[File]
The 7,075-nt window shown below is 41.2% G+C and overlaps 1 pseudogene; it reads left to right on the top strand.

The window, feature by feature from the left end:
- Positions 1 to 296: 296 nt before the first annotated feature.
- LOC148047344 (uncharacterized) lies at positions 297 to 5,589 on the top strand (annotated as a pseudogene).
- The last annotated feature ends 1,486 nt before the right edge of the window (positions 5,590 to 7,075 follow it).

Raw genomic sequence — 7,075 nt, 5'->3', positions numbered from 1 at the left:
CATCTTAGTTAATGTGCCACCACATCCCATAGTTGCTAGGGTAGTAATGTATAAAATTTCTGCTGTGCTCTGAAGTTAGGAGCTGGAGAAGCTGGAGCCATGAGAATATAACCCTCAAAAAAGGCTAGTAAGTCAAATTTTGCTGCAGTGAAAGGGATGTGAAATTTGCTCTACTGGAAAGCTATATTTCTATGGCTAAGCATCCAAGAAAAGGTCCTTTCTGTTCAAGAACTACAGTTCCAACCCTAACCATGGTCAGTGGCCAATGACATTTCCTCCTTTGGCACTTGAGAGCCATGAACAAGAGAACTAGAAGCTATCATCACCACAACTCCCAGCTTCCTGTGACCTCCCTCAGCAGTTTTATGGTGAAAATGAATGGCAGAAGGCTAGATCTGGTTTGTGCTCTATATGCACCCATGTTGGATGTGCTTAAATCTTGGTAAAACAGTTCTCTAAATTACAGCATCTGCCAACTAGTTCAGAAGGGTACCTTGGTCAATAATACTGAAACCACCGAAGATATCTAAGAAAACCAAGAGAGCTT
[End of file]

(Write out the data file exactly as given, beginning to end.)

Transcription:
The 7,075-nt window shown below is 41.2% G+C and overlaps 1 pseudogene; it reads left to right on the top strand.

The window, feature by feature from the left end:
- Positions 1 to 296: 296 nt before the first annotated feature.
- LOC148047344 (uncharacterized) lies at positions 297 to 5,589 on the top strand (annotated as a pseudogene).
- The last annotated feature ends 1,486 nt before the right edge of the window (positions 5,590 to 7,075 follow it).

Raw genomic sequence — 7,075 nt, 5'->3', positions numbered from 1 at the left:
CATCTTAGTTAATGTGCCACCACATCCCATAGTTGCTAGGGTAGTAATGTATAAAATTTCTGCTGTGCTCTGAAGTTAGGAGCTGGAGAAGCTGGAGCCATGAGAATATAACCCTCAAAAAAGGCTAGTAAGTCAAATTTTGCTGCAGTGAAAGGGATGTGAAATTTGCTCTACTGGAAAGCTATATTTCTATGGCTAAGCATCCAAGAAAAGGTCCTTTCTGTTCAAGAACTACAGTTCCAACCCTAACCATGGTCAGTGGCCAATGACATTTCCTCCTTTGGCACTTGAGAGCCATGAACAAGAGAACTAGAAGCTATCATCACCACAACTCCCAGCTTCCTGTGACCTCCCTCAGCAGTTTTATGGTGAAAATGAATGGCAGAAGGCTAGATCTGGTTTGTGCTCTATATGCACCCATGTTGGATGTGCTTAAATCTTGGTAAAACAGTTCTCTAAATTACAGCATCTGCCAACTAGTTCAGAAGGGTACCTTGGTCAATAATACTGAAACCACCGAAGATATCTAAGAAAACCAAGAGAGCTT